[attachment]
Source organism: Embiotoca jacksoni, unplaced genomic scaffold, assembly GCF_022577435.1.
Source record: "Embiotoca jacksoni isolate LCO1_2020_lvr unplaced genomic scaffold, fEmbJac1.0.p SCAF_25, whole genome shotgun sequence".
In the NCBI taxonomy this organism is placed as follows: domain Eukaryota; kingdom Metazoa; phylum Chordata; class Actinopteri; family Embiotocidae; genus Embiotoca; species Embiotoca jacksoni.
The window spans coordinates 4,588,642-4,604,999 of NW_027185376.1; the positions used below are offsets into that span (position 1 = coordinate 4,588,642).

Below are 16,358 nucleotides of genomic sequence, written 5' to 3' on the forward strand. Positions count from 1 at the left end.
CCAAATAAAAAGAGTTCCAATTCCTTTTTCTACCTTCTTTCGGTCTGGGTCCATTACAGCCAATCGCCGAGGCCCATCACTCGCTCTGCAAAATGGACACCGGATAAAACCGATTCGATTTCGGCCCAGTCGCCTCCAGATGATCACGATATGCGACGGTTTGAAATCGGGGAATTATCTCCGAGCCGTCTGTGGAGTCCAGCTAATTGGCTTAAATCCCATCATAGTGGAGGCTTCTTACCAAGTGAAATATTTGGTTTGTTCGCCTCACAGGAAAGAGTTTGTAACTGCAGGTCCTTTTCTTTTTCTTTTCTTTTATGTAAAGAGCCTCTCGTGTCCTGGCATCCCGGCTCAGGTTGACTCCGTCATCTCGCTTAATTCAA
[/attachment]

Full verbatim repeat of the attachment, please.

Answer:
Source organism: Embiotoca jacksoni, unplaced genomic scaffold, assembly GCF_022577435.1.
Source record: "Embiotoca jacksoni isolate LCO1_2020_lvr unplaced genomic scaffold, fEmbJac1.0.p SCAF_25, whole genome shotgun sequence".
In the NCBI taxonomy this organism is placed as follows: domain Eukaryota; kingdom Metazoa; phylum Chordata; class Actinopteri; family Embiotocidae; genus Embiotoca; species Embiotoca jacksoni.
The window spans coordinates 4,588,642-4,604,999 of NW_027185376.1; the positions used below are offsets into that span (position 1 = coordinate 4,588,642).

Below are 16,358 nucleotides of genomic sequence, written 5' to 3' on the forward strand. Positions count from 1 at the left end.
CCAAATAAAAAGAGTTCCAATTCCTTTTTCTACCTTCTTTCGGTCTGGGTCCATTACAGCCAATCGCCGAGGCCCATCACTCGCTCTGCAAAATGGACACCGGATAAAACCGATTCGATTTCGGCCCAGTCGCCTCCAGATGATCACGATATGCGACGGTTTGAAATCGGGGAATTATCTCCGAGCCGTCTGTGGAGTCCAGCTAATTGGCTTAAATCCCATCATAGTGGAGGCTTCTTACCAAGTGAAATATTTGGTTTGTTCGCCTCACAGGAAAGAGTTTGTAACTGCAGGTCCTTTTCTTTTTCTTTTCTTTTATGTAAAGAGCCTCTCGTGTCCTGGCATCCCGGCTCAGGTTGACTCCGTCATCTCGCTTAATTCAA